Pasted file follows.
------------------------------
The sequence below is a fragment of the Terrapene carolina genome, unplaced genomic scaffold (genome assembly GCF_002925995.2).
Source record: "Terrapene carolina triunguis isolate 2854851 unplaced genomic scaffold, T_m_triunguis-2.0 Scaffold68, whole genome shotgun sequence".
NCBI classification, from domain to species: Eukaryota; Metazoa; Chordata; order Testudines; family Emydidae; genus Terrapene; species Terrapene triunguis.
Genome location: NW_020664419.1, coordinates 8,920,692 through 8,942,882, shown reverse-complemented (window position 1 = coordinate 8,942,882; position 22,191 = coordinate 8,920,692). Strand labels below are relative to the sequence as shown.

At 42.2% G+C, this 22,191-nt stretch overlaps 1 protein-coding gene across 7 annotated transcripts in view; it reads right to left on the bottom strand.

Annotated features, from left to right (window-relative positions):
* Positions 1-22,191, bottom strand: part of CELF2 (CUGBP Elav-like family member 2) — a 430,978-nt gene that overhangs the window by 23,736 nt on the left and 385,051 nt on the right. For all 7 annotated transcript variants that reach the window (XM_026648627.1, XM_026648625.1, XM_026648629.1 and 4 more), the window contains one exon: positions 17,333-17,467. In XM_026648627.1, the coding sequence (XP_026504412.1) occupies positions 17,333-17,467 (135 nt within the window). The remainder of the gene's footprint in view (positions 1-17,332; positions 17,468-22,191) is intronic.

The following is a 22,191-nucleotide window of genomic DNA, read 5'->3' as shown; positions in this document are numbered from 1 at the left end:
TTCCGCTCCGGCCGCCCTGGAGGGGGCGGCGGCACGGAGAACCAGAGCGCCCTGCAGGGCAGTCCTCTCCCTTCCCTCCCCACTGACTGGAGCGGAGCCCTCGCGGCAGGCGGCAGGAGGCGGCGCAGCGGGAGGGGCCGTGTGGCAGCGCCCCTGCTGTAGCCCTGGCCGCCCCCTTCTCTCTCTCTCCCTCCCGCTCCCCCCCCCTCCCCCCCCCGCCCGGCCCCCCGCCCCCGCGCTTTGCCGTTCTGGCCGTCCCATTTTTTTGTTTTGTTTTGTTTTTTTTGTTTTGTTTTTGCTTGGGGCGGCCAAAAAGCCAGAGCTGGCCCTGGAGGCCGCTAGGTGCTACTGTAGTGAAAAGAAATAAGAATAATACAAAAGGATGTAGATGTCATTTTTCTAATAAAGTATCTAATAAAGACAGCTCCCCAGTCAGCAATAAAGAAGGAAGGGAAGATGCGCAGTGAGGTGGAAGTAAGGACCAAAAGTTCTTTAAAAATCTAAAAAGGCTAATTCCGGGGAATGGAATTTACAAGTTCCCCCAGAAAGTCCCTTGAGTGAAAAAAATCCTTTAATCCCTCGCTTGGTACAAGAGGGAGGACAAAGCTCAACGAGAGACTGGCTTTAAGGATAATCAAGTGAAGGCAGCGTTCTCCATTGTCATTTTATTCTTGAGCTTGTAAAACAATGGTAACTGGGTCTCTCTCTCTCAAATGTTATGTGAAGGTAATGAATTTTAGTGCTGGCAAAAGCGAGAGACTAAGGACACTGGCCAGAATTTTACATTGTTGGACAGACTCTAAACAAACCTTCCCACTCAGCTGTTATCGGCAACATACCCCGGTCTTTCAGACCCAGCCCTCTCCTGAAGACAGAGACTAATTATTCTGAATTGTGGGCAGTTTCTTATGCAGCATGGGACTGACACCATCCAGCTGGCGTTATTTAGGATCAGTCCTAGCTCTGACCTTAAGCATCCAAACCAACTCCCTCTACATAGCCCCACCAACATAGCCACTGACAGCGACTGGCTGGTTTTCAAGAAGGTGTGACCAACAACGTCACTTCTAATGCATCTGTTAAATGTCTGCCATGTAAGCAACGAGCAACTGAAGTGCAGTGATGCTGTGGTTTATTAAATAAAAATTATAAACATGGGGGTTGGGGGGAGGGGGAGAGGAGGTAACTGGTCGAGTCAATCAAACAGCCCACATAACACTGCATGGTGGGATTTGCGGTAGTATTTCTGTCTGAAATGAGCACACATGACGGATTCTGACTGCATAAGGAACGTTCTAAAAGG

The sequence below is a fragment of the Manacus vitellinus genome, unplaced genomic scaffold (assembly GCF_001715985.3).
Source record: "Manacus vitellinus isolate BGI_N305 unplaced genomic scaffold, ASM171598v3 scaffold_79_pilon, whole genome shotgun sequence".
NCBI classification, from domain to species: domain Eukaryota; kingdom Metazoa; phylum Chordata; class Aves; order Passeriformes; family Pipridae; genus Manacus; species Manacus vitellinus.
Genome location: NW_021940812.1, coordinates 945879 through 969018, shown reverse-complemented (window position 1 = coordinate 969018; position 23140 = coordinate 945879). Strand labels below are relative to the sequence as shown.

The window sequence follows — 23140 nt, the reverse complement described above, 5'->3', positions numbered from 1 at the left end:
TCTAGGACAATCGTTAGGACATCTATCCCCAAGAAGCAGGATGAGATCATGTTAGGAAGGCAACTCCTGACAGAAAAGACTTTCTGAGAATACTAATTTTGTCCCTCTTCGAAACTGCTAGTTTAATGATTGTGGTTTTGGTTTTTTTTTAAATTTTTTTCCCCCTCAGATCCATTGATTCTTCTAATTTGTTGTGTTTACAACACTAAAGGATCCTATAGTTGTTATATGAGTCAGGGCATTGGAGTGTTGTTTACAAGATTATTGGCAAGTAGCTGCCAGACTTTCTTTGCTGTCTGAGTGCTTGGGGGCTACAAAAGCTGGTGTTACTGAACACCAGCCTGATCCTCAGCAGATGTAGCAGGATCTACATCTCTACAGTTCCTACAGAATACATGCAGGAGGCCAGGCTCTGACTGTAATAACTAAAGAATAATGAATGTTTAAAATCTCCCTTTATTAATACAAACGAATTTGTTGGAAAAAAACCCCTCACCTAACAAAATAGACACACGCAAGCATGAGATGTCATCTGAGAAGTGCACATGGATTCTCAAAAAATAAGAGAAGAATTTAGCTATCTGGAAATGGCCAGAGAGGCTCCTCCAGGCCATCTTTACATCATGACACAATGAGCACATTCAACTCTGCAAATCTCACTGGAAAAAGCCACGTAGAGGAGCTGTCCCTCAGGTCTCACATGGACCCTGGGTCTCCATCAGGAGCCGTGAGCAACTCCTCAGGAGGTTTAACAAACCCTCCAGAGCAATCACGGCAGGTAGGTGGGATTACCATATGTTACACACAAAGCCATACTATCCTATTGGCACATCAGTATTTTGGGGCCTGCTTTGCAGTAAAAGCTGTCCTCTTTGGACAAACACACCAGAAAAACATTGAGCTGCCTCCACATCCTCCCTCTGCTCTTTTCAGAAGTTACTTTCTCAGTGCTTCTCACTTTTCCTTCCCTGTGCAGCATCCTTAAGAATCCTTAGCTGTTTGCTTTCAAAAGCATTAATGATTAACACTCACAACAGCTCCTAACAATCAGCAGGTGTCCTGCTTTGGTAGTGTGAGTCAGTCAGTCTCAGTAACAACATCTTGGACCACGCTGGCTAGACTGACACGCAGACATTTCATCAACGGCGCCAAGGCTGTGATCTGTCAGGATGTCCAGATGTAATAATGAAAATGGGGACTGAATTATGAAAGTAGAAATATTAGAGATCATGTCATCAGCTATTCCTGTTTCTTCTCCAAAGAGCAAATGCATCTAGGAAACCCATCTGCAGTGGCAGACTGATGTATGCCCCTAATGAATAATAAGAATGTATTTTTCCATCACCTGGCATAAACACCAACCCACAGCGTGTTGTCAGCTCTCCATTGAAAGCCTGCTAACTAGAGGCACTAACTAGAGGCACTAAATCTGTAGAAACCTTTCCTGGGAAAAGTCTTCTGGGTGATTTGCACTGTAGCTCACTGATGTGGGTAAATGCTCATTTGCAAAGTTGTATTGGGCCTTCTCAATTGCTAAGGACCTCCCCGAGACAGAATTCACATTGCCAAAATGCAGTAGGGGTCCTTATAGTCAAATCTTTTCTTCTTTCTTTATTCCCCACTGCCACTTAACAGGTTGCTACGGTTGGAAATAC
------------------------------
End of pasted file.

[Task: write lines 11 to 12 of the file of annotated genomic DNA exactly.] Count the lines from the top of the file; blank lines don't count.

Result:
Source record: "Manacus vitellinus isolate BGI_N305 unplaced genomic scaffold, ASM171598v3 scaffold_79_pilon, whole genome shotgun sequence".
NCBI classification, from domain to species: domain Eukaryota; kingdom Metazoa; phylum Chordata; class Aves; order Passeriformes; family Pipridae; genus Manacus; species Manacus vitellinus.